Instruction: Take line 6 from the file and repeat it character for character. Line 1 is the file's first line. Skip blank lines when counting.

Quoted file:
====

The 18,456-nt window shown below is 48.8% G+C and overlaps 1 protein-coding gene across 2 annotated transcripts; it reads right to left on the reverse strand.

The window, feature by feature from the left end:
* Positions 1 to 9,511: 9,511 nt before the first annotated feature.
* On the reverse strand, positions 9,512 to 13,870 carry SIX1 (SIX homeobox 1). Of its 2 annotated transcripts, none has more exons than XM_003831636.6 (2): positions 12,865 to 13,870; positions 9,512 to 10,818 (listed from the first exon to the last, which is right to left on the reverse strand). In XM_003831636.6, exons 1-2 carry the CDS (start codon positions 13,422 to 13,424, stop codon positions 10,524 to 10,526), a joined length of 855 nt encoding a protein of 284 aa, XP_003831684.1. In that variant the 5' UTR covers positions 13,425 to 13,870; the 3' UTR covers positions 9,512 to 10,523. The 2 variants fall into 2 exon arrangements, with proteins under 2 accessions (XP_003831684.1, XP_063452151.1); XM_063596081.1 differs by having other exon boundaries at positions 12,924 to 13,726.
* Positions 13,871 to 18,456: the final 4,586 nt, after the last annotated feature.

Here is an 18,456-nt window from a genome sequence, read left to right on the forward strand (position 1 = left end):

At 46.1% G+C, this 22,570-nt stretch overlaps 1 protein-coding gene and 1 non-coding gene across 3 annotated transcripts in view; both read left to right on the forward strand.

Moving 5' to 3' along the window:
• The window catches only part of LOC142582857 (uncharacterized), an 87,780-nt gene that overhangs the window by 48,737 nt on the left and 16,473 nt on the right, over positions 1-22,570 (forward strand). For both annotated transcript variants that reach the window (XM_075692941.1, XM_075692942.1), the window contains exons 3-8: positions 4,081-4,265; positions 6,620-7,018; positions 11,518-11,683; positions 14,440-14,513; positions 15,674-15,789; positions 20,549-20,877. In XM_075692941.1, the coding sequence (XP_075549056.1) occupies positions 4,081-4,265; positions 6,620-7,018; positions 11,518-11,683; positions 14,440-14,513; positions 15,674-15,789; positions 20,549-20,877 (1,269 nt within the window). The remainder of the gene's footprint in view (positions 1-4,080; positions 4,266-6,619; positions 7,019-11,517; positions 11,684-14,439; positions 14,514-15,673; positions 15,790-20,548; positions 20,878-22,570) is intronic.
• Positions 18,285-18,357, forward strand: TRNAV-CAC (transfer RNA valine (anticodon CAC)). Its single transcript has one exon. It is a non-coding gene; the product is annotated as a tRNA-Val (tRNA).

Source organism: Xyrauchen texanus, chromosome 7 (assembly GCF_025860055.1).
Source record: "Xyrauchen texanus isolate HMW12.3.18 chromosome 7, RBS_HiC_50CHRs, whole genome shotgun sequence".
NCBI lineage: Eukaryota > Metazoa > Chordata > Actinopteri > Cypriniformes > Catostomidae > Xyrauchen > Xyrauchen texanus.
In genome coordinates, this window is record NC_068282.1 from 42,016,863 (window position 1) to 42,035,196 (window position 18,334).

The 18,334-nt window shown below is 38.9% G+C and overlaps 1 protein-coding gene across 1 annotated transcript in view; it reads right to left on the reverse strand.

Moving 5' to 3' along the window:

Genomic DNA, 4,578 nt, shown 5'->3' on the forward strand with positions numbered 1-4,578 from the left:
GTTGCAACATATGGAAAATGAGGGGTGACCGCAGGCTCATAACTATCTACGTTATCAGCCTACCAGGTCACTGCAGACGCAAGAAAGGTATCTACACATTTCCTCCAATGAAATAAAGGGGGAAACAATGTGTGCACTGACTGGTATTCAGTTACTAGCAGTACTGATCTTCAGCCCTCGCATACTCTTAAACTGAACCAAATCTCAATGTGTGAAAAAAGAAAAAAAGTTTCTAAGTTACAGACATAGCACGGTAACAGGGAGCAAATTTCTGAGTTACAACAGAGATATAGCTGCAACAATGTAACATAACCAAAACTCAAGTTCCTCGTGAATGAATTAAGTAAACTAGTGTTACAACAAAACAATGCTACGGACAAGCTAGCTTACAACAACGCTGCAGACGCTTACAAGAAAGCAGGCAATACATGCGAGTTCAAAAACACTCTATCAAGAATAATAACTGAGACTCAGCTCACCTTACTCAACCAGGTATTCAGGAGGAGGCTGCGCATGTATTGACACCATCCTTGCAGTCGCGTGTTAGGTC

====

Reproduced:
Here is an 18,456-nt window from a genome sequence, read left to right on the forward strand (position 1 = left end):